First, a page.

Jim McKinley also stepped before the Council to once again address city codes. McKinley stated the city staff tried to “slip through” a code change on parking on hard surfaces in kind of an emergency basis (according to McKinley) and there should be no such thing in codes and ordinances. McKinley said there are far more important and pressing problems the city should be addressing in the city than worrying about whether or not there is grass growing in a driveway.
During the City Manager’s report, Mark Gaugh informed the Council that the Prospect Street project is out for bid until May 24 and commercial projects such as the Chungs expansion and the Jones Travel Center are proceeding according to schedule.
Other business before the City Council included Second and Final readings on a bill to approve the Dollar Tree Store within a CM-P district, a bill authorizing the city to enter into a contract with CP excavating for the West Prospect Streetscape project and a resolution authorizing the city to accept a quit claim deed from Johnny and Donna Feighert. All were approved.
The Council took up first readings on bills to authorize the city to enter into a professional services agreement with HDR for design of water distribution and sewer collection extensions and a first reading on a bill to repeal sections of the interments ordinance and replace them. Both were approved.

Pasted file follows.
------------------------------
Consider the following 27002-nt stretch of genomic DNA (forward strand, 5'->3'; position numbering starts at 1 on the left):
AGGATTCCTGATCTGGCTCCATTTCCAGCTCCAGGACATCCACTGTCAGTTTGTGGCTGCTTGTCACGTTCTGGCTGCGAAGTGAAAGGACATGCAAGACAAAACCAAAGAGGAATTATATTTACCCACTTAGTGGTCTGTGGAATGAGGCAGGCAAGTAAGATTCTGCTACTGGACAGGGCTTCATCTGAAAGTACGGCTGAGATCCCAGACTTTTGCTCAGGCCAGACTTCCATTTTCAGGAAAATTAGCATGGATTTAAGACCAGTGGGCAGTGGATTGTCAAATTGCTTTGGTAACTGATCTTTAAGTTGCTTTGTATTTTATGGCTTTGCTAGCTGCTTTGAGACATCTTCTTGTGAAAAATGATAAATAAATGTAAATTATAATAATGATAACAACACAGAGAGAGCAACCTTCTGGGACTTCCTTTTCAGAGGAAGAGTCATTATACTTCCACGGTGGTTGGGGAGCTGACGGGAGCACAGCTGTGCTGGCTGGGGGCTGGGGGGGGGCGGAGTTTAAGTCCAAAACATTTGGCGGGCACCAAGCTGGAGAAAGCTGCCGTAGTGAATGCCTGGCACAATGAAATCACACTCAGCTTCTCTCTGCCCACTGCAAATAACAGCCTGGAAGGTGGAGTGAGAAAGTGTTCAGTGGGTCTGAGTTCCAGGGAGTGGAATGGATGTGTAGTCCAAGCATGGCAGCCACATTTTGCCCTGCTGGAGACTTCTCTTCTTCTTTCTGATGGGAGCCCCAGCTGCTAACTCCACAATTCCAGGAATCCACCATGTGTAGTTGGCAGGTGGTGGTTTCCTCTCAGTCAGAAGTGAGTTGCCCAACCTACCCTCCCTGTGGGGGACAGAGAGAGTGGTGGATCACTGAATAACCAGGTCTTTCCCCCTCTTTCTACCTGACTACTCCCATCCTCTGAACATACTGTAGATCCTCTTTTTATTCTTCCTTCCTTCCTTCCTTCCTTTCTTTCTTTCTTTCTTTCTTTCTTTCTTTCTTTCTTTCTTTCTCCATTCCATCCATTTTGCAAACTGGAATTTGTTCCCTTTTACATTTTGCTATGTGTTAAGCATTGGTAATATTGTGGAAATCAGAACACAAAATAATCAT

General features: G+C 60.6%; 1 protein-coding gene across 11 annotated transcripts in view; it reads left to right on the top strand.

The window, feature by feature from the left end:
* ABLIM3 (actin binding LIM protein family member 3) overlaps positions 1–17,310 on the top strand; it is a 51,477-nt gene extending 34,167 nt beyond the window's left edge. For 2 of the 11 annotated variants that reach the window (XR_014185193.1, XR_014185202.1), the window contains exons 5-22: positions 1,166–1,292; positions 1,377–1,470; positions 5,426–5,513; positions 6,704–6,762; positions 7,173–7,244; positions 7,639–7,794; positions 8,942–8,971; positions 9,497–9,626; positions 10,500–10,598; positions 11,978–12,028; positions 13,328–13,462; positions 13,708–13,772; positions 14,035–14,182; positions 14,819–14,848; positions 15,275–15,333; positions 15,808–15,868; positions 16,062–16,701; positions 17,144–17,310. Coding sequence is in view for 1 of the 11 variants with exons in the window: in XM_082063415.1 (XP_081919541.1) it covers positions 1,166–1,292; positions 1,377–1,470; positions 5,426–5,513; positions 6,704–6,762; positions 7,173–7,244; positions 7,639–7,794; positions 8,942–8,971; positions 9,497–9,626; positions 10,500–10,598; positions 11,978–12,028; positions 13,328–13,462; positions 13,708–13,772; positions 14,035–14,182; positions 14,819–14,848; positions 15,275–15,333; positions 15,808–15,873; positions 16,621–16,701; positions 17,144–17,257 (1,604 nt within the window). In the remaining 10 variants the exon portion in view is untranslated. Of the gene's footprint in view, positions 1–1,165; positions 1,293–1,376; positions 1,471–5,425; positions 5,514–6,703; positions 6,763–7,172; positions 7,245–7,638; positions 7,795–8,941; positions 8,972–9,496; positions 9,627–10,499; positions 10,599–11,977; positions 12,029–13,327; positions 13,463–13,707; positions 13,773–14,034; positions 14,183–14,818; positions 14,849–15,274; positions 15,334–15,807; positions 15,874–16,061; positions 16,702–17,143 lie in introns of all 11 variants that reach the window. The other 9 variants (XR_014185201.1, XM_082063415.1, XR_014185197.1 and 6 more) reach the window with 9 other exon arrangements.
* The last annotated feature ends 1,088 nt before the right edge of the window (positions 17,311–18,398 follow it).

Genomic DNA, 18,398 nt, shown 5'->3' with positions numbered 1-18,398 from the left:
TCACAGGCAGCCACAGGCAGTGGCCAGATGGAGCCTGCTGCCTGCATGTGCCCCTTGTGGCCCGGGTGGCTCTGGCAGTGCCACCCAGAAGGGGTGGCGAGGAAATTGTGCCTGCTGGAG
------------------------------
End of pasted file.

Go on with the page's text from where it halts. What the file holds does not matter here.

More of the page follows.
A Resolution to designate an official representative and alternate representative to the Board of Directors of the Great Northwest Wholesale Water Commission was before the Council. The representative position was previously held by former Council member Ronnie Jack. Council member Becky Curtis expressed her willingness to take on the position and told the Council she had already been attending the meetings and was informed of most of what was going on. Manager Mark Gaugh retained his position as alternate.
A resolution to accept quit claim deeds in favor of the city of Cameron from Matthew D. Hahn and Cherisse Steiner was passed unanimously.
The final pieces of business before the council were Liquor License Renewals and an appointment to the TIF Commission. The licenses were approved unanimously and Clerk Shellie Blades told the Council there would be more to approve on the next agenda who simply did not have their information submitted in time to be on the list to approve. The TIF Commission vacancy was advertised and only one application was received from Quentin Lovejoy. Lovejoys appointment was approved unanimously.
During the miscellaneous portion of the meeting Drew Bontrager told the Council the dog park has opened and anyone wishing to use the park (which is open to both city residents and non-city residents) are welcome to purchase a special tag at City Hall.
The issue of large trash was addressed by several members of the Council who all said they had received calls about it and wanted the citizens to know they will be looking into solutions.
The next meeting of the City Council will be Monday May 21 at 6 p.m.